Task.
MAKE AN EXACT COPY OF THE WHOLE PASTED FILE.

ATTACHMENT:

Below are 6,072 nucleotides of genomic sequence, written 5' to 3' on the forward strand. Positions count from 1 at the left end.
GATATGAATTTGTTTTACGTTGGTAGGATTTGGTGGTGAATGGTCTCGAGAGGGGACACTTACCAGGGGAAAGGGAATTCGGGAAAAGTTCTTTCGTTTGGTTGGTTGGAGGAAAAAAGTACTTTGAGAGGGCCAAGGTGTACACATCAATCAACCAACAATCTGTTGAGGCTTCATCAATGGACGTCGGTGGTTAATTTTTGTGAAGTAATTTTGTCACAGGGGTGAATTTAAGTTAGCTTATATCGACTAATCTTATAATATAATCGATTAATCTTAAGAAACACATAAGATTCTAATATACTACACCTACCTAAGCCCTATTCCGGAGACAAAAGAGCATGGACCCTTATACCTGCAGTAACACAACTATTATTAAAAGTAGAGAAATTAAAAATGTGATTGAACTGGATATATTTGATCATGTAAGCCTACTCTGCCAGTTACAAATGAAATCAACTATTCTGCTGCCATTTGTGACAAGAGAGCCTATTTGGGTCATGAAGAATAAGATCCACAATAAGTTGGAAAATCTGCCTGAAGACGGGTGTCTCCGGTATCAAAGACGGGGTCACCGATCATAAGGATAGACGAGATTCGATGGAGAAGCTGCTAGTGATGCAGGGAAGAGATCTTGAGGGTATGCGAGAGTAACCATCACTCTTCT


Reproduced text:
Below are 6,072 nucleotides of genomic sequence, written 5' to 3' on the forward strand. Positions count from 1 at the left end.
GATATGAATTTGTTTTACGTTGGTAGGATTTGGTGGTGAATGGTCTCGAGAGGGGACACTTACCAGGGGAAAGGGAATTCGGGAAAAGTTCTTTCGTTTGGTTGGTTGGAGGAAAAAAGTACTTTGAGAGGGCCAAGGTGTACACATCAATCAACCAACAATCTGTTGAGGCTTCATCAATGGACGTCGGTGGTTAATTTTTGTGAAGTAATTTTGTCACAGGGGTGAATTTAAGTTAGCTTATATCGACTAATCTTATAATATAATCGATTAATCTTAAGAAACACATAAGATTCTAATATACTACACCTACCTAAGCCCTATTCCGGAGACAAAAGAGCATGGACCCTTATACCTGCAGTAACACAACTATTATTAAAAGTAGAGAAATTAAAAATGTGATTGAACTGGATATATTTGATCATGTAAGCCTACTCTGCCAGTTACAAATGAAATCAACTATTCTGCTGCCATTTGTGACAAGAGAGCCTATTTGGGTCATGAAGAATAAGATCCACAATAAGTTGGAAAATCTGCCTGAAGACGGGTGTCTCCGGTATCAAAGACGGGGTCACCGATCATAAGGATAGACGAGATTCGATGGAGAAGCTGCTAGTGATGCAGGGAAGAGATCTTGAGGGTATGCGAGAGTAACCATCACTCTTCT